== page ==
When the line-up for UFC 90 was announced, veteran heavyweight

contender Fabricio Werdum was matched with a 7-1 UFC newcomer

purported to be Antonio Rodrigo Nogueira’s

protégé.

It seemed like a crazy booking — after all, Werdum was coming

off consecutive TKO wins over Gabriel Gonzaga and Brandon Vera, and

seemed to be within striking distance of a shot at the heavyweight

title. Why was he facing a guy no one had really heard of

before?

Just 81 seconds and one blistering uppercut later, everyone was

scrambling to find out whatever they could about Junior Dos Santos,

as the shy Brazilian heavyweight has laid waste to “Vai

Cavalo” and announced his presence in the division.

“Cigano” would another six wins to his record inside

the Octagon, earning a shot at heavyweight champion Cain Velasquez

following his UFC 131 drubbing of Shane Carwin. The bout would

serve as the first UFC fight aired live on FOX, and Dos Santos made

the most of the moment, capturing the heavyweight title by

first-round knockout.

Not bad for someone that next to no one thought was going to win

his initial bout in the organization.

#7: Anderson Silva starts “The Streak” by

beating Chris Leben

Here’s how you know the rest of this list is awesome: the

starting point for the greatest winning streak in UFC history only

clocks in at No. 7.

From the outset of this bout, it was clear not only that Silva

was a great striker, but that he was something special. He stuck

two jabs in Leben’s mush and then tossed him to the ground

like Pedro Martinez chucking old man Don Zimmer aside, and then

continued to pick “The Crippler” apart. Not long after,

he rocked Leben with more hands, tried to put him away with strikes

on the ground, and ended the bout with a knee to the head.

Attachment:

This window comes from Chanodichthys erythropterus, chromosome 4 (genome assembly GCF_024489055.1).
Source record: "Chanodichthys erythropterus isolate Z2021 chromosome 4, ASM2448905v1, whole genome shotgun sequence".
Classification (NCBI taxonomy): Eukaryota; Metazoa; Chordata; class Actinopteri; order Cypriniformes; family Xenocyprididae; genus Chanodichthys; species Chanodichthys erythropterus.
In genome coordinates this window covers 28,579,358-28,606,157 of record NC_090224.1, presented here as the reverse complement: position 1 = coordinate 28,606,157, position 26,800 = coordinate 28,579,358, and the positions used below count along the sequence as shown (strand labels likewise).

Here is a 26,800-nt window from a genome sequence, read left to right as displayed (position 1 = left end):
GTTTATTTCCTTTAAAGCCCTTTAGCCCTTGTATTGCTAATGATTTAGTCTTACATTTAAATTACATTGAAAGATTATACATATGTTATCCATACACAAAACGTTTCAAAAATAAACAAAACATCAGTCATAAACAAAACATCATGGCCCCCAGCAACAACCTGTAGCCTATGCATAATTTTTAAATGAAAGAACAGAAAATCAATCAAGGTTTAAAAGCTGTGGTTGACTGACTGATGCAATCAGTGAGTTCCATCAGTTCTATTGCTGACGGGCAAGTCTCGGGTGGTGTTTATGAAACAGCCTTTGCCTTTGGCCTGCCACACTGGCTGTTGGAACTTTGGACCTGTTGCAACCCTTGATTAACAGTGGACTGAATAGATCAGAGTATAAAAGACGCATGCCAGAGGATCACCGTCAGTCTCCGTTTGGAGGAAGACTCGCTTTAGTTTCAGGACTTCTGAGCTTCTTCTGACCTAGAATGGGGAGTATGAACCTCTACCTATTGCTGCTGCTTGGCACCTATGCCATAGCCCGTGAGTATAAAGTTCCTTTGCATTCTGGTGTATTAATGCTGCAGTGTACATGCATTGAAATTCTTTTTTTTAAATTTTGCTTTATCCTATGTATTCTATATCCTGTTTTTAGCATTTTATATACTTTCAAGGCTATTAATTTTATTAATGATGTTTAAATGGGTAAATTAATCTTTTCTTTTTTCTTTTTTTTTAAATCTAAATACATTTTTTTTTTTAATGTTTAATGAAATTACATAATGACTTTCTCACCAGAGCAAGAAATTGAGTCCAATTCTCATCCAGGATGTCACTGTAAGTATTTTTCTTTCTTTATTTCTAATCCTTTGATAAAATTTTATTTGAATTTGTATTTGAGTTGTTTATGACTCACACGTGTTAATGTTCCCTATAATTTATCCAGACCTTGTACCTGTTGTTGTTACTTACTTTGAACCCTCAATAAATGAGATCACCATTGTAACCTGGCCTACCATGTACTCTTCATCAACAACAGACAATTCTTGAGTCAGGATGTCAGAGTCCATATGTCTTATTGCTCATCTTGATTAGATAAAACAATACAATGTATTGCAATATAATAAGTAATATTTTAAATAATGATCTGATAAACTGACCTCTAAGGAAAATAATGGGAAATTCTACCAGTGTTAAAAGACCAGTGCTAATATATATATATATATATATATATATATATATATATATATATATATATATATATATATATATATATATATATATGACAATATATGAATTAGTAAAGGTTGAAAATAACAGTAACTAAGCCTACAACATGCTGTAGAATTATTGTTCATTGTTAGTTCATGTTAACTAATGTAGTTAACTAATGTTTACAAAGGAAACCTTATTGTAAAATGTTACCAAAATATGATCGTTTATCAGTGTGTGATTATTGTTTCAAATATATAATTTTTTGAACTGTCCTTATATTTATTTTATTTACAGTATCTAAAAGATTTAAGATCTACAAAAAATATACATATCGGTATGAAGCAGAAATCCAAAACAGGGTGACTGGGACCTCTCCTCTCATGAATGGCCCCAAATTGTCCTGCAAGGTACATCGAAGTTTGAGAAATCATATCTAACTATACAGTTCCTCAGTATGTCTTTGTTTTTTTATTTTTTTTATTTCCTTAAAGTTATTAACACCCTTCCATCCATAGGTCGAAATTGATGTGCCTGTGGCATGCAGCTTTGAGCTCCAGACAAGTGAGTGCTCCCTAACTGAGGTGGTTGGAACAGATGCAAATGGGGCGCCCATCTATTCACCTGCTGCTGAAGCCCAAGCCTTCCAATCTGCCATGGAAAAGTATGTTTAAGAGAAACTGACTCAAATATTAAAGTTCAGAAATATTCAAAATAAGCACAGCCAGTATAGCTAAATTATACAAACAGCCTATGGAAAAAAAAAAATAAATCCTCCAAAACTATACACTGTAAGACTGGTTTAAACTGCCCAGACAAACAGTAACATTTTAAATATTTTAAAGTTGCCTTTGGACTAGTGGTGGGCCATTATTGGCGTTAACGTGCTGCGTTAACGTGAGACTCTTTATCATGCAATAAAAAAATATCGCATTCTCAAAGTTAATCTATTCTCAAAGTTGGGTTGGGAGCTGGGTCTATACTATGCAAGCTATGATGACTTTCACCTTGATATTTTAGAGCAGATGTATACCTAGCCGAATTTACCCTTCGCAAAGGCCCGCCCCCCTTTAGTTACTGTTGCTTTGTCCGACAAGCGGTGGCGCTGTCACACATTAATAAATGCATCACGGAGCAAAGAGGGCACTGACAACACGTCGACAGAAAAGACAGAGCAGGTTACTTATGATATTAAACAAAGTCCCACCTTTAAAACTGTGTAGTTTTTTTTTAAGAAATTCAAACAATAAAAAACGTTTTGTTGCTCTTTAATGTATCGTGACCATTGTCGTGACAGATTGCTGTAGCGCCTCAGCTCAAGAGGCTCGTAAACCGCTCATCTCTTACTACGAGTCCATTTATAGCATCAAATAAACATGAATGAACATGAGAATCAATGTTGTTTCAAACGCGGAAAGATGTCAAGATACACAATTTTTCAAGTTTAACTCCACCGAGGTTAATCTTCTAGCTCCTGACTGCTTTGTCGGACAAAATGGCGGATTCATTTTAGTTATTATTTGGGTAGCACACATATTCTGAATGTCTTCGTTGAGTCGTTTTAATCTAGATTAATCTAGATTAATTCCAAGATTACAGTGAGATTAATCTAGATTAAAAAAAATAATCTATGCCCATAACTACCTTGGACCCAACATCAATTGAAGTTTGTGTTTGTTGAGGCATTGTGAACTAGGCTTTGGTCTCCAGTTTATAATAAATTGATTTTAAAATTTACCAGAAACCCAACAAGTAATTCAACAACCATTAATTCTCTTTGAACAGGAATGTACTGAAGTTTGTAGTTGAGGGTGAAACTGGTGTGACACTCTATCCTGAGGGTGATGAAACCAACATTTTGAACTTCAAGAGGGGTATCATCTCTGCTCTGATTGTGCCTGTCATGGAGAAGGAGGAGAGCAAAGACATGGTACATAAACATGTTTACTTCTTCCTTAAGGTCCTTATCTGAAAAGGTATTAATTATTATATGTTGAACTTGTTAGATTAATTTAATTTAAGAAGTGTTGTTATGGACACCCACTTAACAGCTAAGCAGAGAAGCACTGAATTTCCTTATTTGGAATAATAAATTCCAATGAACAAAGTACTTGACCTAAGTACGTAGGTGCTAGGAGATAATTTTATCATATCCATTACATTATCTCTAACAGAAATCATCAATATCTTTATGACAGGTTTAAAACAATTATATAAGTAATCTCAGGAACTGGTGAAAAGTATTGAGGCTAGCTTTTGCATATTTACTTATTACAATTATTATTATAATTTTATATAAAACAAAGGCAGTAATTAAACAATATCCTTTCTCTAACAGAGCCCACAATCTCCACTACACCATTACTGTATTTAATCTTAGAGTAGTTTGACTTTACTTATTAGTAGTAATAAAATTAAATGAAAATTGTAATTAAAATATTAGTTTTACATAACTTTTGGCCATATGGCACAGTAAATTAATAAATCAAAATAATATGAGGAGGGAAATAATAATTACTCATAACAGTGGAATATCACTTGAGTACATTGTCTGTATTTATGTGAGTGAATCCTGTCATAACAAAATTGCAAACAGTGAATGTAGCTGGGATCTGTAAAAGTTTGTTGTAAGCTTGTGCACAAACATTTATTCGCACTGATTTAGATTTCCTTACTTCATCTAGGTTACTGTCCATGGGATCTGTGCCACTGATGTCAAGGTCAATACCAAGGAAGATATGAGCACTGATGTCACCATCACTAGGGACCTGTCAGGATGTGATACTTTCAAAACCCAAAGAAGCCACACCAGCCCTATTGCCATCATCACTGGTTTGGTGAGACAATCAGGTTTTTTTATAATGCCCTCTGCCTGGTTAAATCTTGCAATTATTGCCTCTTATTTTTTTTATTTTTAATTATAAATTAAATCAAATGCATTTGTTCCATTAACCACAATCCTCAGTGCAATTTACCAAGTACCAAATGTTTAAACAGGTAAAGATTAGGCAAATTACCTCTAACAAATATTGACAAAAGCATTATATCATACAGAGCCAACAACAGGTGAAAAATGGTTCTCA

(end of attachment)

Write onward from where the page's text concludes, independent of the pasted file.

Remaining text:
All of this took 48 seconds.

As impressive as this showing was, you couldn’t have

foretold what was to come. Silva would win the middleweight title

from Rich Franklin in his next appearance, holding onto the

championship strap through a record 10 consecutive successful title

defense (with one non-title win and three additional victories at

light heavyweight) before losing the belt to Chris Weidman this

past summer.

He is without question the greatest fighter in the history of

the UFC, but his debut doesn’t even crack the Top 5.

#6: Enter “The Reem”

There are going to be people that hate seeing Alistair

Overeem’s UFC debut ranked ahead of Anderson Silva’s,

but when you look at the hype and coverage that surrounded his

migration from Strikeforce to the UFC and eventually into a main

event pairing with Brock Lesnar at UFC 141, it’s clear that

“The Reem” deserves the higher ranking.

Overeem was the one elite heavyweight competing outside of the

UFC at the time. He’d been steamrolling the competition

(mainly overseas) and when it was announced that not only had he

signed with the UFC, but also that he would square off with Lesnar

on the annual “New Year’s Eve” show, the MMA

world went bonkers.

What elevated Overeem’s debut to next level status and the

brink of breaking into the Top 5 was the circus that surrounded him

leading up to the fight.

There were the two drug tests that didn’t meet the Nevada

State Athletic Commission’s standards and his subsequent

flight home to the Netherlands just a couple weeks before the

biggest fight of his career. His eventual hearing with the NSAC was

must-see TV for fight fans, even if “must-see TV”

translated to live tweets and uStream videos from media members

that were in attendance.

In the end, Overeem got his license and steamrolled Lesnar, the

former champion announcing his retirement following the bout. The

win was supposed to put “The Reem” into a championship

bout with Junior Dos Santos at UFC 146, but everyone knows what